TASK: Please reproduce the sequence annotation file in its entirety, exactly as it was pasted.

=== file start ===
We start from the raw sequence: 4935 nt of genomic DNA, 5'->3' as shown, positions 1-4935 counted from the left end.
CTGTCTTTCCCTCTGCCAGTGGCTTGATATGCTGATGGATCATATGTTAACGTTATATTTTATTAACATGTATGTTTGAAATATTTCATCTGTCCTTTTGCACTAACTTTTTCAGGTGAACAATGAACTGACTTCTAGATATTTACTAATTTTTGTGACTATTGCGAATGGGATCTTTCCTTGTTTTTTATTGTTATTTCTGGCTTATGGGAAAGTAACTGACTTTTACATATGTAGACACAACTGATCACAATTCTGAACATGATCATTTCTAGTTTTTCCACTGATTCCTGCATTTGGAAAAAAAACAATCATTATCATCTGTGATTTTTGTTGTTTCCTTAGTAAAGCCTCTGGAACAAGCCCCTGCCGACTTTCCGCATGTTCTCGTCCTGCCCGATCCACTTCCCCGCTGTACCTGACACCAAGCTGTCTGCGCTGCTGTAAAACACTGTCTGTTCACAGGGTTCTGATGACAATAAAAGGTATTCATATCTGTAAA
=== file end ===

We start from the raw sequence: 4935 nt of genomic DNA, 5'->3' as shown, positions 1-4935 counted from the left end.
CTGTCTTTCCCTCTGCCAGTGGCTTGATATGCTGATGGATCATATGTTAACGTTATATTTTATTAACATGTATGTTTGAAATATTTCATCTGTCCTTTTGCACTAACTTTTTCAGGTGAACAATGAACTGACTTCTAGATATTTACTAATTTTTGTGACTATTGCGAATGGGATCTTTCCTTGTTTTTTATTGTTATTTCTGGCTTATGGGAAAGTAACTGACTTTTACATATGTAGACACAACTGATCACAATTCTGAACATGATCATTTCTAGTTTTTCCACTGATTCCTGCATTTGGAAAAAAAACAATCATTATCATCTGTGATTTTTGTTGTTTCCTTAGTAAAGCCTCTGGAACAAGCCCCTGCCGACTTTCCGCATGTTCTCGTCCTGCCCGATCCACTTCCCCGCTGTACCTGACACCAAGCTGTCTGCGCTGCTGTAAAACACTGTCTGTTCACAGGGTTCTGATGACAATAAAAGGTATTCATATCTGTAAA